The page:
History meets fantasy in Assassin’s Creed III Wade McKenzie Ignite Entertainment
The year is 1753 and the ship has docked in Boston, Massachusetts where Desmond Miles explores the past as Connor Kenway, an explorer travelling the Atlantic Ocean during the American Revolution, along side the likes of Benjamin Franklin. Assassin’s Creed III is the latest installment in the game series and was released worldwide for Xbox and PS3 on October 30th. The story follows the original with Desmond Miles and the Animus hardware that keeps him linked to his ancestors. The first and second game took us back to ancient times in history, more specifically the 1400s in Jerusalem with famous figures ignitenews.ca
such as Leonardo De Vinci. In the “present time” gameplay as Desmond Miles, there is a bit of a take on the December 21st, 2012 “end of the world” scare and the writers made sure to include this in the story line to add some relevance to the actual speculations surrounding real life conspiracies. Overall, the gameplay and controls have been revamped slightly, with a new headsup display that includes an easy to view health indicator, side map and weapon selection tool. The controls have been made easier so that there isn’t multiple buttons to “mash”, making a much easier free-running experience when scaling and climbing buildings. The graphics are incredibly crisp and clear. The animators have avoided clutter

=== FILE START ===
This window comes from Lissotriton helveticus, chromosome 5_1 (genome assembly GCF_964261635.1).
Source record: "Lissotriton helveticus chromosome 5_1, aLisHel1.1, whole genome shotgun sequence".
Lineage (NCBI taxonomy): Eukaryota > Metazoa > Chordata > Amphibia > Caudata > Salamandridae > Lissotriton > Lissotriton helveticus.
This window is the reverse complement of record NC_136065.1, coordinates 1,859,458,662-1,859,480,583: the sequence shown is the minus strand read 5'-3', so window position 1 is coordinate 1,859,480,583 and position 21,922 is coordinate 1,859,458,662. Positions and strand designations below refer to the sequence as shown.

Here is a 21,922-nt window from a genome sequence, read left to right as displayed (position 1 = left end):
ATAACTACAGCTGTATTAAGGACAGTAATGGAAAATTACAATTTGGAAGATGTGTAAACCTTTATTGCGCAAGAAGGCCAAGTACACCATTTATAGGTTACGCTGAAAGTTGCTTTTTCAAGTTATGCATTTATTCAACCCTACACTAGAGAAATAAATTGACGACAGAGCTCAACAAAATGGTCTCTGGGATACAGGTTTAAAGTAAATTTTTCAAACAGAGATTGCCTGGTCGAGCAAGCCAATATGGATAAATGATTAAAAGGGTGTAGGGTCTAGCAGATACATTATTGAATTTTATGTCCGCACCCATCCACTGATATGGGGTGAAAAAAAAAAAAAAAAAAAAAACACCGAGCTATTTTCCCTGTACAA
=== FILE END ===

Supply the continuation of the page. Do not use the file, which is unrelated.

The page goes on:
and confusion and also have included an option to change the 3D “depth” for those using a non 3D TV to avoid a more difficult to see atmosphere.
The “Abstergo Industries” online gameplay is a plus and allows players to share the experience and challenge each other in team, one on one, and free for all matches in online brawls. These matches can be compared to those of the ever-famous Call Of Duty series, with the added touch of assassins. 1UP Games calls Assassin’s Creed “simply groundbreaking”. This game is a must play for history fanatics and fantasy players alike and won’t fall short of giving you a little taste of true history. Assassin’s Creed is rated M for Mature.
Hardcore Hamilton Sarah Aitchison Ignite Entertainment
Stage dives, mosh pits, and total chaos came to Hamilton – British punk band Gallows played downtown at The Underground as part of their North American tour. The Watford, UK punks are known for their aggressive sound, insane crowds, and energy, mainly coming from ginger front man, Frank Carter – but what happens when Carter leaves the band? Canadian post-hardcore champions Alexisonfire also called it quits, and their guitarist, Hamiltonian Wade MacNeil, booked a flight to England to take Carter’s place.